Critters online workshop
A long time ago (six years?), I went looking for a way to improve my writing. I looked around online (where else does one look these days?) and discovered the existence of workshops. This was where I discovered Clarion and its ilk, but I wasn’t ready for that and couldn’t begin to afford it. Fortunately I also I discovered Critters.org.
Critters is the world’s largest critique group (to my knowledge). It’s definitely the most open. Anyone can join and all stories can be critiqued as long as you critique a minimum average number of other people’s manuscripts — about three a month. I must confess, the first time I had a story critiqued by the group, it was politely demolished. Gradually the comments grew more positive, and now I find most of them say more good than bad.
Oh there’s always a few that carry an air of hostility, as if nothing written by anyone but them will ever be worth publishing. And there are others that just don’t prefer a specific story. But by and large, Critters leads me to believe my writing has come a long way. But what good are atta-boy comments to me?
Critters does a great job of letting me know if a story is confusing or if the pace is too slow (athough some people want every story to be a Jason Statham movie), or catching spelling and/or grammar mistakes. The members spot POV problems well, devour opportunities to say “show-don’t-tell”, and never miss a chance to question dialogue mechanics. These can be helpful because authors frequently are blind to these issues in their own work. I still run almost every story through the queue at Critters for this kind of advice plus the infrequent gem of insight someone drops in my lap.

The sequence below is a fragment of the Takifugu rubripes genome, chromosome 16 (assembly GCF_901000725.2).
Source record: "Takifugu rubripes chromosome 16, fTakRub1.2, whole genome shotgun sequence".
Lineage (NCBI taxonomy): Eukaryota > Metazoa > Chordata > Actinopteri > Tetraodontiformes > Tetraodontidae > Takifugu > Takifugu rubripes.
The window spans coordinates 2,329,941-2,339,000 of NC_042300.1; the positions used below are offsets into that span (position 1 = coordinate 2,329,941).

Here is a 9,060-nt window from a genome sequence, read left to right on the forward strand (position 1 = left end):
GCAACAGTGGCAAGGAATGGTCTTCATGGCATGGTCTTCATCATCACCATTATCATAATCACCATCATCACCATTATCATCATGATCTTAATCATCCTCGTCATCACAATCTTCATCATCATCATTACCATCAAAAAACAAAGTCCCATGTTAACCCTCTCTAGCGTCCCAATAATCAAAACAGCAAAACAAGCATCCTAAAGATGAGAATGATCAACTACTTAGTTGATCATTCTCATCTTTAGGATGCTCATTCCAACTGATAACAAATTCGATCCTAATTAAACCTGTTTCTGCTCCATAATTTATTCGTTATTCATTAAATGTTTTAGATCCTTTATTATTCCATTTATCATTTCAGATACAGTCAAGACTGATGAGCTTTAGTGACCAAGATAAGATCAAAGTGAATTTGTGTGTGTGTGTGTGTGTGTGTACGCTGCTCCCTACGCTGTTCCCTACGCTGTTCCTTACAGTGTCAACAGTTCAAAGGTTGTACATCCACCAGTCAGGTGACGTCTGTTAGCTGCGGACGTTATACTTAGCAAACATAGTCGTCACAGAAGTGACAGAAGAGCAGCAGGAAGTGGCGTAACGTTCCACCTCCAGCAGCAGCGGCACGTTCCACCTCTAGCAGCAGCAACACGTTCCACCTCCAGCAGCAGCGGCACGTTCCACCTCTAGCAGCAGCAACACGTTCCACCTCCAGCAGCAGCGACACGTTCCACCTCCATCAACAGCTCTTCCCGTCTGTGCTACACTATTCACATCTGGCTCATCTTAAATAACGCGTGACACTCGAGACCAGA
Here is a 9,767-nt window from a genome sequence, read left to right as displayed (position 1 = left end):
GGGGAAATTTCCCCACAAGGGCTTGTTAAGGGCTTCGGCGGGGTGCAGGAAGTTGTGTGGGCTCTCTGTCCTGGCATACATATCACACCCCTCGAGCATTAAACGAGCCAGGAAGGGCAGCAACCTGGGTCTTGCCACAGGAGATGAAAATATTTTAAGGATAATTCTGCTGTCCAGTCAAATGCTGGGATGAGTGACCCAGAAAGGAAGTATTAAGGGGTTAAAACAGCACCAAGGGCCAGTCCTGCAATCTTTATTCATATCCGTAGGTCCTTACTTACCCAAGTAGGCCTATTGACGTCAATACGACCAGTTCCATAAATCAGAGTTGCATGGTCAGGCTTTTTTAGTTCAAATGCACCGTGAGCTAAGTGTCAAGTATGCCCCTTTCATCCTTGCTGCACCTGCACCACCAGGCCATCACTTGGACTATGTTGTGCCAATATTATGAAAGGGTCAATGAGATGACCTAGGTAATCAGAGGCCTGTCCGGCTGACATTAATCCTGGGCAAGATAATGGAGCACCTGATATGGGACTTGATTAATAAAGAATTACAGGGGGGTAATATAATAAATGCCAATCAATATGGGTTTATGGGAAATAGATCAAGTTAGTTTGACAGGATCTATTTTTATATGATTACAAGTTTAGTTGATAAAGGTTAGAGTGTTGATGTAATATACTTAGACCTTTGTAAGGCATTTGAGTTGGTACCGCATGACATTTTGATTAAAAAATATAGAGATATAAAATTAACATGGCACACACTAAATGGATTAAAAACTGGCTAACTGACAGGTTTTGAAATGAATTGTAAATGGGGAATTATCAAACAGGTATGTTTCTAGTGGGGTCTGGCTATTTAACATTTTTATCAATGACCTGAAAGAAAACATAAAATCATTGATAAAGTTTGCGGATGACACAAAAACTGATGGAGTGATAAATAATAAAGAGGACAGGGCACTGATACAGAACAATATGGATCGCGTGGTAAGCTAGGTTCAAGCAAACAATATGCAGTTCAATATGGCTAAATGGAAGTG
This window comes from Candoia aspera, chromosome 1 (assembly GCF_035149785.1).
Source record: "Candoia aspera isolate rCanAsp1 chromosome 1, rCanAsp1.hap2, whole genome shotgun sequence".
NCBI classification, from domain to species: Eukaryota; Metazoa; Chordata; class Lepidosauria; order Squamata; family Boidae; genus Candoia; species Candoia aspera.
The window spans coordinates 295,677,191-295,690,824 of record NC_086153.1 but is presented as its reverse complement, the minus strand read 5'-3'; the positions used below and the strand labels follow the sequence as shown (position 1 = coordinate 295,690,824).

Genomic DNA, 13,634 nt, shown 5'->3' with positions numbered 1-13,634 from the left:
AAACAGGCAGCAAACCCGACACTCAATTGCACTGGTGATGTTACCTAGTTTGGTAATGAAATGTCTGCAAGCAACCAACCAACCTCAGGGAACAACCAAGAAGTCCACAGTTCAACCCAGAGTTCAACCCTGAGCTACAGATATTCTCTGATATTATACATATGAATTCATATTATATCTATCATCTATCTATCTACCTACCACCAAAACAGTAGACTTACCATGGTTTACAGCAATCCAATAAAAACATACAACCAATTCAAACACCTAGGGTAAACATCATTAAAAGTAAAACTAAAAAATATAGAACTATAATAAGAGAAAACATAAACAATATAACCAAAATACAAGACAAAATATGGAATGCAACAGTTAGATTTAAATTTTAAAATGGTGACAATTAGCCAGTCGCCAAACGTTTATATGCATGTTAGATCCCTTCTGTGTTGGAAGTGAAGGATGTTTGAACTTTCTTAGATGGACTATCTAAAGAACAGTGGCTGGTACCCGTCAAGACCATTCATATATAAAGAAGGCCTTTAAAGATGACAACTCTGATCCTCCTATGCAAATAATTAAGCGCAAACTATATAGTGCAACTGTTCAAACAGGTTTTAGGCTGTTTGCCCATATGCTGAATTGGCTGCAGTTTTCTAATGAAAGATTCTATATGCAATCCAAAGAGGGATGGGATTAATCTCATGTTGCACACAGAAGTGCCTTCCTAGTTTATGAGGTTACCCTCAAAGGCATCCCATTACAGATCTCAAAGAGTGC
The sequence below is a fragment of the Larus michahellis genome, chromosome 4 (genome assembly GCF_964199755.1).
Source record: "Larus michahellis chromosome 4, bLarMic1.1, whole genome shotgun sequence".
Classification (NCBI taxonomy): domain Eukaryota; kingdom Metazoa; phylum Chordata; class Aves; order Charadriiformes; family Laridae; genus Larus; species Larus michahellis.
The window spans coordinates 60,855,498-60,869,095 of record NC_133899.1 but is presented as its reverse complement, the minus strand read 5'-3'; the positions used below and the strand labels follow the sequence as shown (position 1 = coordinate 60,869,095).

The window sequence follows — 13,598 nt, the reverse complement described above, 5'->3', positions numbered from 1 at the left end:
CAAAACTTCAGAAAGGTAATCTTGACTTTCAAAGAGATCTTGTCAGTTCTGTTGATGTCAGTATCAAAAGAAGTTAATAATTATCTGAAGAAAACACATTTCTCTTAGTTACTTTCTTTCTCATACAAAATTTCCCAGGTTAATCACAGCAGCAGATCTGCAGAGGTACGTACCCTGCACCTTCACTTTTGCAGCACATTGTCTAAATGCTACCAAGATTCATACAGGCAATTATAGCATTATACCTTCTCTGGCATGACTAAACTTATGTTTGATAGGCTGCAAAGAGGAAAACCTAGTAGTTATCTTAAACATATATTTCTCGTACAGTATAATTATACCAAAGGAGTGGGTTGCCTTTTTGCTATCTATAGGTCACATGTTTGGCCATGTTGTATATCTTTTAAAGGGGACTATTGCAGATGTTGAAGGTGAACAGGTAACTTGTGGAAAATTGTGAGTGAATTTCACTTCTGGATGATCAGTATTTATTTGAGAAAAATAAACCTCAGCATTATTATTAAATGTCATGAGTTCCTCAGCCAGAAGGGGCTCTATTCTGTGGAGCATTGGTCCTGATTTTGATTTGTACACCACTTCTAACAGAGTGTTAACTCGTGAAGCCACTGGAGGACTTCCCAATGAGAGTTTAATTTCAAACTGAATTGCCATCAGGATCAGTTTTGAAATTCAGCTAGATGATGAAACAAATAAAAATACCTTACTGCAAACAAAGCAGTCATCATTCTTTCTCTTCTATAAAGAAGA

What Critters can’t tell me is whether a story is ready to sell. Many Critters members have sold stories, but do they know what made their work saleable and what makes their other stories rejection magnets? I sure don’t. I like to think it’s a difference in taste, but I doubt it. I am confident that I am making significant errors that are fixable but invisible, often even invisible to the rejecting editor. Critters is yet to help me with those problems.
It’s not that I haven’t received comments that could push me in the right direction. I probably have. But which ones? I like to think (naively) that comments I offer to other writers are in the top quartile of significance (everyone knows they are the smartest, right?), but how is a writer to know how brilliant my comments are? Or are they rubbish? If ten people tell me that a speech pattern is hard to understand, I will probably change it. If three tell me it’s hard to understand, three rave about how perfect it is, another points out the misspellings the dialect created (without mentioning dialect at all), and two don’t even mention it, what is a boy to do?
This blog entry is not designed to disrespect Critters. Far from it, I advocate Critters to any writer, beginners to pros. What I want to do is make some suggestions on how to use it as a writer. Some day, I will assemble my thoughts on how to approach Critters as a critiquer (arguably a more valuable angle).